Norra MacReady

October 27, 2010

October 27, 2010 (San Diego, California) — Changes in gut microorganisms may play a role in calorie absorption in food and could influence whether someone gains or loses weight, investigators said here at Obesity 2010: The Obesity Society 28th Annual Scientific Meeting.

In a small study of lean and obese men fed high- and low-calorie diets, the ratio of 2 major types of intestinal flora differed according to the diet's energy content, lead author Rainer Jumpertz, MD, explained.

Dr. Jumpertz, a visiting fellow at the National Institutes of Health in Phoenix, Arizona, and colleagues studied 12 lean and 9 obese men who were fed 3400-calorie and 2400-calorie diets in a random crossover design.

For 3 days, the men ate meals calculated to maintain their weight "to keep them metabolically stable," Dr. Jumpertz told Medscape Medical News. Then each man was randomly assigned to either the higher- or lower-calorie regimen for 3 days. This was followed by another 3 days on the maintenance diet, followed by the second calorie-controlled diet, and concluded with another 3 days on the maintenance diet. The experimental diets were matched for micronutrients such as vitamins and minerals, so they differed only in calorie content.

In each diet condition, stool samples from the men were subjected to bomb calorimetry, and calorie absorption was determined by calculating the percentage of stool calories relative to calories ingested. Microbiota species were identified by sequencing bacterial rRNA genes from the fecal bacterial DNA. The 2 major phyla present were Firmicutes and Bacteroidetes.

Calorie absorption did not differ significantly among lean and obese volunteers on either experimental diet, although the lean volunteers absorbed significantly more calories on the 3400-calorie than the 2400-calorie regimen (P = .04), and overall there was considerable variation between individuals.

"We were very surprised to find rapid changes in the gut microbiota upon overfeeding individuals relative to their body size, meaning that the Firmicutes and the Bacteroidetes, which comprise about 97% of the phylae in the gut microbiota, changed rapidly after only 3 days. That was a new finding that hasn't been seen before," Dr. Jumpertz said. Higher calorie absorption was associated with an increase in the presence of Firmicutes, but when calorie absorption dipped, Bacteroidetes predominated (P = .04).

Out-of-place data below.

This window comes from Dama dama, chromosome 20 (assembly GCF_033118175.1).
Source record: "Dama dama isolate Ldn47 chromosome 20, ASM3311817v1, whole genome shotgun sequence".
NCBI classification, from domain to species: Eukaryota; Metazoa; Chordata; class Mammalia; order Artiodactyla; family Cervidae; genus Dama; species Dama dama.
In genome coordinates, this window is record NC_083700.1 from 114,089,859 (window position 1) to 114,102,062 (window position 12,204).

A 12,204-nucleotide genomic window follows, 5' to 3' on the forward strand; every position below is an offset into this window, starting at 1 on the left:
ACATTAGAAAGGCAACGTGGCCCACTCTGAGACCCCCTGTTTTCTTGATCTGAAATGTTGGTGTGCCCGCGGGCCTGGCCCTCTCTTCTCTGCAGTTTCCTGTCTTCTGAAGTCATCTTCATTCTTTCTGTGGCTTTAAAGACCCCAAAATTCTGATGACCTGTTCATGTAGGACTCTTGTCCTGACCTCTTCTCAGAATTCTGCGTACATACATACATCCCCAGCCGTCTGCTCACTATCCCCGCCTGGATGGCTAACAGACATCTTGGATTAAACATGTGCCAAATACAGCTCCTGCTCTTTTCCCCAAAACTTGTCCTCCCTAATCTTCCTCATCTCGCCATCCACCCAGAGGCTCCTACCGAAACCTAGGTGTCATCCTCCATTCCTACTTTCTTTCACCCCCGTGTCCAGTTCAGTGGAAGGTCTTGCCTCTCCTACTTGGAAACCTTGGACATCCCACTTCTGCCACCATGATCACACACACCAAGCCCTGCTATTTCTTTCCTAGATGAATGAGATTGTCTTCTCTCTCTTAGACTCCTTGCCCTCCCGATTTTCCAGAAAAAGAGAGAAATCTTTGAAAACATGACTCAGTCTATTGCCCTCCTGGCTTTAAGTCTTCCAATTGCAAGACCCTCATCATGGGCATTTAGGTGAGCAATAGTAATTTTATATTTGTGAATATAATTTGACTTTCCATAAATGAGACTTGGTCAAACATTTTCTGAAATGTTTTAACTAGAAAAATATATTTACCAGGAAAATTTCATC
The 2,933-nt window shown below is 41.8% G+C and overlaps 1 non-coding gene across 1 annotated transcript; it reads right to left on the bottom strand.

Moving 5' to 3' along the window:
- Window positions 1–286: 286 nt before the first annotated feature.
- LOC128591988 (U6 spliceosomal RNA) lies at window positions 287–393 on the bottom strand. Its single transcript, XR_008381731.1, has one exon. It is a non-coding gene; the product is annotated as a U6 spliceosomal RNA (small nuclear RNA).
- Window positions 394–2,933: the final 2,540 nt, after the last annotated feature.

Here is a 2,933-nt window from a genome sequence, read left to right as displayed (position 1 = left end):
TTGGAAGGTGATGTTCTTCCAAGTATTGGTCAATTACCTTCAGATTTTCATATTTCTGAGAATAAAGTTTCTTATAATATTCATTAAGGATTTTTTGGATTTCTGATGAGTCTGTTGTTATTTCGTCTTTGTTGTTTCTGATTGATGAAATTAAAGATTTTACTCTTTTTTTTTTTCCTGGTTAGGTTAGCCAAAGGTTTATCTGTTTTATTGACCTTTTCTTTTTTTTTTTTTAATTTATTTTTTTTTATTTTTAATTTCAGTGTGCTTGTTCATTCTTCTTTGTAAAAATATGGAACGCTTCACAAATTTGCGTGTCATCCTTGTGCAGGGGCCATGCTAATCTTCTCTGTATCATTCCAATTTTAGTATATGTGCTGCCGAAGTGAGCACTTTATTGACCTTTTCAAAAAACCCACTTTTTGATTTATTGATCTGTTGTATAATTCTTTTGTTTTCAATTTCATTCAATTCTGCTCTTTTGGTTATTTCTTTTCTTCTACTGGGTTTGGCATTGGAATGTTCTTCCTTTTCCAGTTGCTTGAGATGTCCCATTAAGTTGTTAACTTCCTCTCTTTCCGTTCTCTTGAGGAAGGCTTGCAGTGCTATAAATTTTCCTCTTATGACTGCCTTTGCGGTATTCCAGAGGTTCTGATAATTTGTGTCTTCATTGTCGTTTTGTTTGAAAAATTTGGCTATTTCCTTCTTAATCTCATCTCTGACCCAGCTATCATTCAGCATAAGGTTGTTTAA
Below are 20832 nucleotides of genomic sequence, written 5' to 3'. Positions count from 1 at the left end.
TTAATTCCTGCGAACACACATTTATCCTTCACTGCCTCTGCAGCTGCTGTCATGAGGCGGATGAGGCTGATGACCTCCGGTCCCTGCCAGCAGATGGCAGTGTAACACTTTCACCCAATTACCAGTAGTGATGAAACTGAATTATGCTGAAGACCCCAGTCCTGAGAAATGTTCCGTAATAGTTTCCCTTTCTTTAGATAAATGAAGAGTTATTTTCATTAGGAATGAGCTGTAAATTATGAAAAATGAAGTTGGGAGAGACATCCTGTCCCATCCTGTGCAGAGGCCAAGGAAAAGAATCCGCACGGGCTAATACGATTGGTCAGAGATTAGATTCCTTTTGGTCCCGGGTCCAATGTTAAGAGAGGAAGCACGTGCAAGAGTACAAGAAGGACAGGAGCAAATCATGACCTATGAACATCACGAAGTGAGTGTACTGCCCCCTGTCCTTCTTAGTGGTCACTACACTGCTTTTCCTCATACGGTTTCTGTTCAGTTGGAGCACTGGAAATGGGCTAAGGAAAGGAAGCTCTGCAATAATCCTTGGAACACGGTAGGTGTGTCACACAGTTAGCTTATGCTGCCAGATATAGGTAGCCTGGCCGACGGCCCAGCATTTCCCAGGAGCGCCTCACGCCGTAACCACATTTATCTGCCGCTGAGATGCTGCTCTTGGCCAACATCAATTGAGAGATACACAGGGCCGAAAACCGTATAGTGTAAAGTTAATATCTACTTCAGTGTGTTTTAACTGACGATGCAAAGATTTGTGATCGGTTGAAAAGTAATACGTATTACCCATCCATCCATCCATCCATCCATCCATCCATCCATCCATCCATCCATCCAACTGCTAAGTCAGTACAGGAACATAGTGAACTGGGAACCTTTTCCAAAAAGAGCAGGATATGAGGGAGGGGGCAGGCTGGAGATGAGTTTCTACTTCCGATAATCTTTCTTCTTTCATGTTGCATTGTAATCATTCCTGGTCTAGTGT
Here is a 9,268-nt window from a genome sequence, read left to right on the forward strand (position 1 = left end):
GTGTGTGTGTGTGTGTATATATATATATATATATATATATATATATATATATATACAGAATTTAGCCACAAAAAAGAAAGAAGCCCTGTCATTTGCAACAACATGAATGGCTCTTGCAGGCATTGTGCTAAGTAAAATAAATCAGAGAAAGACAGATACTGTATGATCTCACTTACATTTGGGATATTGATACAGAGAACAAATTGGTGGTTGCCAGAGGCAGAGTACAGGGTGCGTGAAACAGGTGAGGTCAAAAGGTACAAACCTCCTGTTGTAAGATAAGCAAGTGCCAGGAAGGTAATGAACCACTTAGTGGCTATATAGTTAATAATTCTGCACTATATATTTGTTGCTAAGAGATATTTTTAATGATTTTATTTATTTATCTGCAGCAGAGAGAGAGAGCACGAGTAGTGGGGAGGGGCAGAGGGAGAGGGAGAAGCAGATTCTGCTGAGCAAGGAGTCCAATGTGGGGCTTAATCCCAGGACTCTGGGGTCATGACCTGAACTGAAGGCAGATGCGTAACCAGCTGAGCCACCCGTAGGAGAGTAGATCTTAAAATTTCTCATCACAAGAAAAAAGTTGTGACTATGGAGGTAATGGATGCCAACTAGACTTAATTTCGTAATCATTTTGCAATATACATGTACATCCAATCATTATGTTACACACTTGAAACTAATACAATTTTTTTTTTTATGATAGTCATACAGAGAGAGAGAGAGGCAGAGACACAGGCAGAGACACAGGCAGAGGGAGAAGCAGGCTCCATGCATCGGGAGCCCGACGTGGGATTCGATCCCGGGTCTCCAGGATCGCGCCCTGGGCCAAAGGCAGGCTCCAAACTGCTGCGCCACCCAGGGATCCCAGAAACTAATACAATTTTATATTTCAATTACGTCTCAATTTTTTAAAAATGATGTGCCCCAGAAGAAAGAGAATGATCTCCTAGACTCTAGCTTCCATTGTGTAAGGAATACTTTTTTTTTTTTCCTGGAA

"What we can conclude from our results is that the more we overfeed individuals, the more the Firmicutes are represented: the Firmicutes go up and the Bacteroidetes go down with increasing nutrient load, and vice versa." He noted that these findings support observations by other investigators that Bacteroidetes outnumber Firmicutes in humans after people stay on a low-calorie diet for 1 year.

"This study in man exemplifies the complexities of the relationships between the microbiota, the host, and nutrient intake," said Eamonn Quigley, MD, professor of medicine and physiology at the University College Cork Medical School, in Cork, Ireland. "The story of this relationship is far more complex than initially suggested by animal work, and while this study by no means discounts a role for the microbiota in nutrient absorption and the genesis of obesity, it also illustrates how the microbiota itself may be manipulated by changes in nutrient intake." Dr. Quigley was not involved in this research.

These findings suggest that individual differences in calorie or nutrient absorption may be a result of variations in gut microflora, Dr. Jumpertz said. "I think the most important clinical finding of this study is definitely the association between changes in gut microbiota with nutrient absorption itself. This kind of implicates that a calorie might not really be a calorie for everybody."

Dr. Jumpertz and Dr. Quigley have disclosed no relevant financial relationships.

Obesity 2010: The Obesity Society 28th Annual Scientific Meeting: Poster 201-P. Presented October 12, 2010.

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